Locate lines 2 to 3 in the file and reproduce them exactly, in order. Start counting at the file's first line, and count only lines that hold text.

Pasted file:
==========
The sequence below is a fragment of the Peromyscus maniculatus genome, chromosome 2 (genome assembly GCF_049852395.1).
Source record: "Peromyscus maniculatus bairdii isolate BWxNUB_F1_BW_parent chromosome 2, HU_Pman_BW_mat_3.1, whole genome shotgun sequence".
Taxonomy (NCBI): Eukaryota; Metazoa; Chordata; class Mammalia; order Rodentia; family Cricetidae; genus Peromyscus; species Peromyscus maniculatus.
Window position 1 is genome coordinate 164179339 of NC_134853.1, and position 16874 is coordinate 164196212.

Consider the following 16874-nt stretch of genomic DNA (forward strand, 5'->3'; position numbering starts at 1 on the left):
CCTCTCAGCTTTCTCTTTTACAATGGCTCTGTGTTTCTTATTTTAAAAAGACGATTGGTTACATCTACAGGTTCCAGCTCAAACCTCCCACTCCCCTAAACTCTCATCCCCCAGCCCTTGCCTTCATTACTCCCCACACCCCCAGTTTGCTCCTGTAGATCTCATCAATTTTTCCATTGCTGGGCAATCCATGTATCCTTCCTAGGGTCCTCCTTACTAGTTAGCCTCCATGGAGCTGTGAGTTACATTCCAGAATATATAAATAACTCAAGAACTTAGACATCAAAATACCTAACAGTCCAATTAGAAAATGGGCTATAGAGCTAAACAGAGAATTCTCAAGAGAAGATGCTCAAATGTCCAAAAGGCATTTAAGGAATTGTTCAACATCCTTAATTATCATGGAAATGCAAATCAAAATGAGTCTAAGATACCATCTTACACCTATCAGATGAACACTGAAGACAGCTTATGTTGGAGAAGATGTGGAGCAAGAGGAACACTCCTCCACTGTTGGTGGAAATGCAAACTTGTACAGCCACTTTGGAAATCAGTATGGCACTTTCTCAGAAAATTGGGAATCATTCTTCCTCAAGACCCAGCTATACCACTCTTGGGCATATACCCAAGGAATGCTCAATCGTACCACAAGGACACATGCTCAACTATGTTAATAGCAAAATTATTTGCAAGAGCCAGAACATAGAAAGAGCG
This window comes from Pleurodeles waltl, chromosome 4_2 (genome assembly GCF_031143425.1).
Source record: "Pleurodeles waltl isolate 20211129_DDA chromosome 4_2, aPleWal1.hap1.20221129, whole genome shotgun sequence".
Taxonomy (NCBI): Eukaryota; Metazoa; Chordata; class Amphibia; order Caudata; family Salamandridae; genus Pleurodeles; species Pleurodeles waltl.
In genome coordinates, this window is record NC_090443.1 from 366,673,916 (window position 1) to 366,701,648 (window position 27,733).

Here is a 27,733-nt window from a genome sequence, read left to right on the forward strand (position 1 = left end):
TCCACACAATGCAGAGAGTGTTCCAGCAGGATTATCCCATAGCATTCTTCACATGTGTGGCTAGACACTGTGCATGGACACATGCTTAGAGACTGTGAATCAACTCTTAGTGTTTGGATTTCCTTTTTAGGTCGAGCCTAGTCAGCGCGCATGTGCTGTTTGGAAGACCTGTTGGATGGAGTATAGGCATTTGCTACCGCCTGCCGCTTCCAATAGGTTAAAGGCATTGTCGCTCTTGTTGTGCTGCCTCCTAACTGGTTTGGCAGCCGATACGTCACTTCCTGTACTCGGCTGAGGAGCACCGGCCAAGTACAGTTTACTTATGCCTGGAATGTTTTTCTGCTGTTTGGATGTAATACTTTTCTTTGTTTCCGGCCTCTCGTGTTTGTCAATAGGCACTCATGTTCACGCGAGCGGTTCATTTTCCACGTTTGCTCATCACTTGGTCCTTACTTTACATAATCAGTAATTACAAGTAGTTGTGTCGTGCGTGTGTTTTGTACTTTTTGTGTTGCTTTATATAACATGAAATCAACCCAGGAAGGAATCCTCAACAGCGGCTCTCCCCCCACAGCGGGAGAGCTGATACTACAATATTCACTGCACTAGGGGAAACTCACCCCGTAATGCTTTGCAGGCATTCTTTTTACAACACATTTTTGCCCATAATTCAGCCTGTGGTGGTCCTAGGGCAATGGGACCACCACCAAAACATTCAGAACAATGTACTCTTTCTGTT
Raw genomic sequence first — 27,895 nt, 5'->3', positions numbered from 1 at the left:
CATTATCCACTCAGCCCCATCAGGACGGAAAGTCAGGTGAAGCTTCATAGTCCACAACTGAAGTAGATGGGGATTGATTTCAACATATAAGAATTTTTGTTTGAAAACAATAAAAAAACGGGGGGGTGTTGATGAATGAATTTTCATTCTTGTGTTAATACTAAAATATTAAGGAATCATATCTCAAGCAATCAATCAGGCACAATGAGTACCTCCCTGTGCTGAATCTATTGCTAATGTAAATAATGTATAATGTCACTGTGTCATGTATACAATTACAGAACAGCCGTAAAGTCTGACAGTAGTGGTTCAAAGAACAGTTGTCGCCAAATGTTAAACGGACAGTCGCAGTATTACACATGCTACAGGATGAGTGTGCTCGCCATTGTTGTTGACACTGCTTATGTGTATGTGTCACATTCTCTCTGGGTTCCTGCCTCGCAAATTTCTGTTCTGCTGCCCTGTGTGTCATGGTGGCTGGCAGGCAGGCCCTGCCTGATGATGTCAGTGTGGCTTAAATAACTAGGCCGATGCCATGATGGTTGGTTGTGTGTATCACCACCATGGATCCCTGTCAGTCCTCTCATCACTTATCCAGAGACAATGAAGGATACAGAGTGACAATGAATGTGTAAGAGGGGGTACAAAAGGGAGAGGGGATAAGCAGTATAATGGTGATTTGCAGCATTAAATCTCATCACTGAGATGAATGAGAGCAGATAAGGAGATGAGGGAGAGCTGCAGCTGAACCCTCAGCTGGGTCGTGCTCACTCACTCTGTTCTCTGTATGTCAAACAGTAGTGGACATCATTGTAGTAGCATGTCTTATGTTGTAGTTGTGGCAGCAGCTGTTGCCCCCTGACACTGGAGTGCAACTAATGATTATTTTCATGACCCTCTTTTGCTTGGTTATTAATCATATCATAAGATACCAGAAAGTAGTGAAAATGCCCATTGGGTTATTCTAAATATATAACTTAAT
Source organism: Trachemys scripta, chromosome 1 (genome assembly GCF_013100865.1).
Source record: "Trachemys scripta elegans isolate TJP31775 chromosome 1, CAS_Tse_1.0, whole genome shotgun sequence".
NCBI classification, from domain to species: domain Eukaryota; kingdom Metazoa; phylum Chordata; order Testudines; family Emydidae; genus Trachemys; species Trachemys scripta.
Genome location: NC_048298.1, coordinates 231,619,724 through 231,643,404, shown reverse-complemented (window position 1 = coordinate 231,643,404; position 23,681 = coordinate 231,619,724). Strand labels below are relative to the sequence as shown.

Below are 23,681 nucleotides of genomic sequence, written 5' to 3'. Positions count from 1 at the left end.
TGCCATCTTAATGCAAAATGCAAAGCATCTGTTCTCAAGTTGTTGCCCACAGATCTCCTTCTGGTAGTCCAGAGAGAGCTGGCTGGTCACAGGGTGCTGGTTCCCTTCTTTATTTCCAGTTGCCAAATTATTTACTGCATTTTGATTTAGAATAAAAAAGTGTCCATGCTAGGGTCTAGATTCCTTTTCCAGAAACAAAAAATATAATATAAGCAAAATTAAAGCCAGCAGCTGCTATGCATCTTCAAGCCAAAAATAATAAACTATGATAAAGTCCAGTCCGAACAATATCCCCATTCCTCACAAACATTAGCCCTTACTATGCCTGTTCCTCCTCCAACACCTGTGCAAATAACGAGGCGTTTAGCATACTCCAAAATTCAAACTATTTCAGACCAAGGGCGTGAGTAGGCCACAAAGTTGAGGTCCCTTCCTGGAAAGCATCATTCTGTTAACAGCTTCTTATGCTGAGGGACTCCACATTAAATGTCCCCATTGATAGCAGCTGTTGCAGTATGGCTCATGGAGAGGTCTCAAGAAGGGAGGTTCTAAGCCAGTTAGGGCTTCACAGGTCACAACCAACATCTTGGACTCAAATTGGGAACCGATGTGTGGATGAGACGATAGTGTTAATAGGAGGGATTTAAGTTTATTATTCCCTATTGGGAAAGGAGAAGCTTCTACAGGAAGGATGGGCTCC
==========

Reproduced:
Source record: "Peromyscus maniculatus bairdii isolate BWxNUB_F1_BW_parent chromosome 2, HU_Pman_BW_mat_3.1, whole genome shotgun sequence".
Taxonomy (NCBI): Eukaryota; Metazoa; Chordata; class Mammalia; order Rodentia; family Cricetidae; genus Peromyscus; species Peromyscus maniculatus.